Former mining areas are replanted at Anglo American's Barro Alto nickel mine in Brazil. Image: Anglo American
Business Environment

Succession planning for mine sites

Five articles on best practice in the rehabilitation and closure of mine sites

Closure. I would argue that, in this day and age, this is the wrong term to apply to mining assets that are nearing the end of their economic life. Instead, it might be more fitting to look at the process as succession planning; a transition of land from one purpose or custodian to the next.

Mines can and, in many cases, should, provide an ongoing place of work or income for stakeholders long after extraction ceases. They may not be generating a mineral-based source of revenue, but that doesn’t mean that they are no longer valuable.

Given the wet tailings storage practices most mines currently employ, I wonder if it’s possible to permanently ‘close’ a mine at all…? Technically, monitoring and sampling must go on at these facilities indefinitely after closure (well, they should at responsibly managed sites anyway).

If a mining company must spend money to maintain its assets post-extraction, then surely it would make more sense to repurpose them and generate a secondary source of income? Give them another lease of life. Sell them and diversify their company’s business model… But I digress.

Regardless of whether a mining company intends to repurpose an asset after closure, it’s incredibly important that they implement best practices to minimise the ongoing impacts of extraction and progressively rehabilitate the land as operations advance.

Below are a selection of articles and webinars as further ‘reading’ on this topic…

  1. Prospecting Purpose, June 2021. Shifting from closure to transition Host Liz Freele and environmental and mine closure specialist, Peter Whitbread-Abrutat, explore the move from mine closure to mine transition and why it’s so important that the latter becomes the norm.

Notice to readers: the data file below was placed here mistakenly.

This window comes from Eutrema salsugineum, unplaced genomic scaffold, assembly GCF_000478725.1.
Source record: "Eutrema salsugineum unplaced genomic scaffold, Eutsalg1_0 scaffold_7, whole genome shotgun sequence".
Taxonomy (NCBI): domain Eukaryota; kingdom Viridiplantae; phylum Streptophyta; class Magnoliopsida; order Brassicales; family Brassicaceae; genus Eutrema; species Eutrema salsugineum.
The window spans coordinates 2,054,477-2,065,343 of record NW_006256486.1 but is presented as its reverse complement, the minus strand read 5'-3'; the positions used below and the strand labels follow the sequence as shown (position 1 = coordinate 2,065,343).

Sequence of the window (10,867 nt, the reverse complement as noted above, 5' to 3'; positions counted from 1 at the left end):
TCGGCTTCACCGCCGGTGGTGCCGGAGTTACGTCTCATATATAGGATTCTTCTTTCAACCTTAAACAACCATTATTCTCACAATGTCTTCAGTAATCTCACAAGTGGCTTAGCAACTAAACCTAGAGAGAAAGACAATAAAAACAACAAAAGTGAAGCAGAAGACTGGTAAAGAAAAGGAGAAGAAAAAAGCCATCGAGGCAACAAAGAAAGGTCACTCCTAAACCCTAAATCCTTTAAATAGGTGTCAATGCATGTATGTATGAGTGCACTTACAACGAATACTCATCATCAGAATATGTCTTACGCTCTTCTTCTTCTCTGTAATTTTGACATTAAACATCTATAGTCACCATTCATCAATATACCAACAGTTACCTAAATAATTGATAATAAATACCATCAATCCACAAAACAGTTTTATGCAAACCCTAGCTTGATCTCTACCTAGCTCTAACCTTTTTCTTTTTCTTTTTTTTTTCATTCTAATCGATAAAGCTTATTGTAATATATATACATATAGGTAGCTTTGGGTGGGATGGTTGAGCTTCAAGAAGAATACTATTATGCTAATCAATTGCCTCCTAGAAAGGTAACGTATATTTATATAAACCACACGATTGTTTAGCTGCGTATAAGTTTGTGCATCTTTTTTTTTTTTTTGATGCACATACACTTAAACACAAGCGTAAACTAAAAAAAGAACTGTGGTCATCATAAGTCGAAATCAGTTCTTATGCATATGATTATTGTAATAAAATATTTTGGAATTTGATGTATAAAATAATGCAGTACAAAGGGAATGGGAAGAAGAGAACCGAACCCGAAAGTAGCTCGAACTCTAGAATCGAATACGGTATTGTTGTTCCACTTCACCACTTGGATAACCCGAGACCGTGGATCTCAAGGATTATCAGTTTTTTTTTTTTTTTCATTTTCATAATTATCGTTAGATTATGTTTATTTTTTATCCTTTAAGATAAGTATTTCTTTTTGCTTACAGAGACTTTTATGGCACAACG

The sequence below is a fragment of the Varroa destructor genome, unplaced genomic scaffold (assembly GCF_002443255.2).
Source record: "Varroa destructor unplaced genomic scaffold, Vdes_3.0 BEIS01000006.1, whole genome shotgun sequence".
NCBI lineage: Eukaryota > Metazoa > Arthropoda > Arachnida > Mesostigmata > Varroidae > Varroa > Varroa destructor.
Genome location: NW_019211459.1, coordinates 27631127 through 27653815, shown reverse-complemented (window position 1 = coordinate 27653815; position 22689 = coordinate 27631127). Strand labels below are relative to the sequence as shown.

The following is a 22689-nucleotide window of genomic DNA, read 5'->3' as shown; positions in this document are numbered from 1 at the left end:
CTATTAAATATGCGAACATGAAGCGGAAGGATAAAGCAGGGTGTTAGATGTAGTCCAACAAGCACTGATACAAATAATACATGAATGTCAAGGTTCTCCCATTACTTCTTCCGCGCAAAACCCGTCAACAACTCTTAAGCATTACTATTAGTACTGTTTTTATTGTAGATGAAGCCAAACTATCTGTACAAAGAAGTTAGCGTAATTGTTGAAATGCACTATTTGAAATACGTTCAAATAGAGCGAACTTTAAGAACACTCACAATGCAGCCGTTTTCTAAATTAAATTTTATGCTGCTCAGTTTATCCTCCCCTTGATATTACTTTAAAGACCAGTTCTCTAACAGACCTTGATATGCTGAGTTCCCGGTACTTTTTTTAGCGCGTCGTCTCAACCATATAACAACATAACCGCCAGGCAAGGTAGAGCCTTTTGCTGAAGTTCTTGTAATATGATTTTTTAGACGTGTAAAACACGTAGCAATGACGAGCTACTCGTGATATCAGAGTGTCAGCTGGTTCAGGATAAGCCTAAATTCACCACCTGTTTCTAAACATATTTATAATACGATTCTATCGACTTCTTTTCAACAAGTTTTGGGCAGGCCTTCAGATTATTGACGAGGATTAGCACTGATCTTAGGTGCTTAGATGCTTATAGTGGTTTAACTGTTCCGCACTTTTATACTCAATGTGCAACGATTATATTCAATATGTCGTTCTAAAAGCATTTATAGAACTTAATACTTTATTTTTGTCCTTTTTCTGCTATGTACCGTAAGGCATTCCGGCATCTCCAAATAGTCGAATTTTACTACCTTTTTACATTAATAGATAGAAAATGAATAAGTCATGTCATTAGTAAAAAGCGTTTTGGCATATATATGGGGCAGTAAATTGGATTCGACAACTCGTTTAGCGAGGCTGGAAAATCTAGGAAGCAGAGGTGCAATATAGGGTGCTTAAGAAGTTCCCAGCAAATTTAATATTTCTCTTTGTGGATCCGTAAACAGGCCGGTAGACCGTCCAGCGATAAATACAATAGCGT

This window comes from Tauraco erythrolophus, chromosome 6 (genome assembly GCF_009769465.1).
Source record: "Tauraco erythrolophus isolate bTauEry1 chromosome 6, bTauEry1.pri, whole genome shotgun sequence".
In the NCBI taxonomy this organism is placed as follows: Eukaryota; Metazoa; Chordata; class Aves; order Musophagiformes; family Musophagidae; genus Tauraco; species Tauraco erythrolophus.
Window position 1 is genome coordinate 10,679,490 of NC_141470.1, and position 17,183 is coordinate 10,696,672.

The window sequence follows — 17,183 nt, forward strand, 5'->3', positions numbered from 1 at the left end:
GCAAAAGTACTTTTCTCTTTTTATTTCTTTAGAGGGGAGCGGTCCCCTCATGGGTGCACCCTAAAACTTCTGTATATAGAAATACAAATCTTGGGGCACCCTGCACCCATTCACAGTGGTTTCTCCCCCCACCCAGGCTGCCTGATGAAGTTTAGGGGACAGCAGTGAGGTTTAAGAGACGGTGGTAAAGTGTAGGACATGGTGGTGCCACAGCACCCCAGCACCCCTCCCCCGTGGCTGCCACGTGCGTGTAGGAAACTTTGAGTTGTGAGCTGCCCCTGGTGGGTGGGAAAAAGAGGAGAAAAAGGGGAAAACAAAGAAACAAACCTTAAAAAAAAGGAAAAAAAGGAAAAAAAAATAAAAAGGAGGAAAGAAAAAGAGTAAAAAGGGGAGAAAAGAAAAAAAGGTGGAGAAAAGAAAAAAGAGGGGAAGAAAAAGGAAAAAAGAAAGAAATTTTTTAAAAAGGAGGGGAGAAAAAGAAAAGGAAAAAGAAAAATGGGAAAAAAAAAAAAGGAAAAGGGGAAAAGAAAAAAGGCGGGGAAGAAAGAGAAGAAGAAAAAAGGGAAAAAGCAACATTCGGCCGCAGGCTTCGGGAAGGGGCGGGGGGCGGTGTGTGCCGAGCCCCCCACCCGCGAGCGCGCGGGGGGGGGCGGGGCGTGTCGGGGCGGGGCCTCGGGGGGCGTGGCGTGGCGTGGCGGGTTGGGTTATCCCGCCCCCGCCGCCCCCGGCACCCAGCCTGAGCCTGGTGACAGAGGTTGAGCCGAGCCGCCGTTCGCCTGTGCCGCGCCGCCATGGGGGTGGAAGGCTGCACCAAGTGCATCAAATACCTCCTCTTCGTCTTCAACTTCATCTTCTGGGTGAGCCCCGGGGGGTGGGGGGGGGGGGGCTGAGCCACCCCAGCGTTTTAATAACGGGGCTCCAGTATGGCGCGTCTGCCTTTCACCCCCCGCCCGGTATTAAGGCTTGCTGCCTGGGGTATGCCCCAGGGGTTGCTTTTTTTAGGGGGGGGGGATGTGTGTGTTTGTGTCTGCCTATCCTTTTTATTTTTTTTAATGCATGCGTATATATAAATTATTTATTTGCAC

2. SRK, 2021. Beginning at the End: How Can We Optimize the Socioeconomic Legacy of Mine Closure? An excellent panel discussion which took place as part of the latest Canadian Mining Symposium. SRK’s Jeff Parshley led the debate on the aforementioned question, along with representatives from Centerra Gold, Gold Fields and the World Bank.
  3. Turner & Townsend, March 2020. Mine closure in Canada: Giving back a healthy ecosystem to future generations T&T directors, Gonzalo Rosa and Troy Dunow, explain how mine closure and decommissioning projects provide a unique opportunity for Canadian mining companies to demonstrate their commitment to sustainability by closing down operations with the same degree of rigour as daily mining. operations
  4. GHD, 2020. The disconnect between mine closure planning and execution Erich Heymann looks at five of the most common challenges in achieving proper mine closure
  5. Centre for Social Responsibility in Mining, 2020. Integrated mine closure planning: A rapid scan of innovations in corporate practice Want to know where the industry’s at? Dr Sandy Worden asked seven leading miners about their closure practices and social performance.

And of course, the ICMM has plenty of resources and tools for companies looking to up their game around mine closure planning…

Integrated mine closure graphic, ICMM 2021

0 comments on “Succession planning for mine sites

Leave a Reply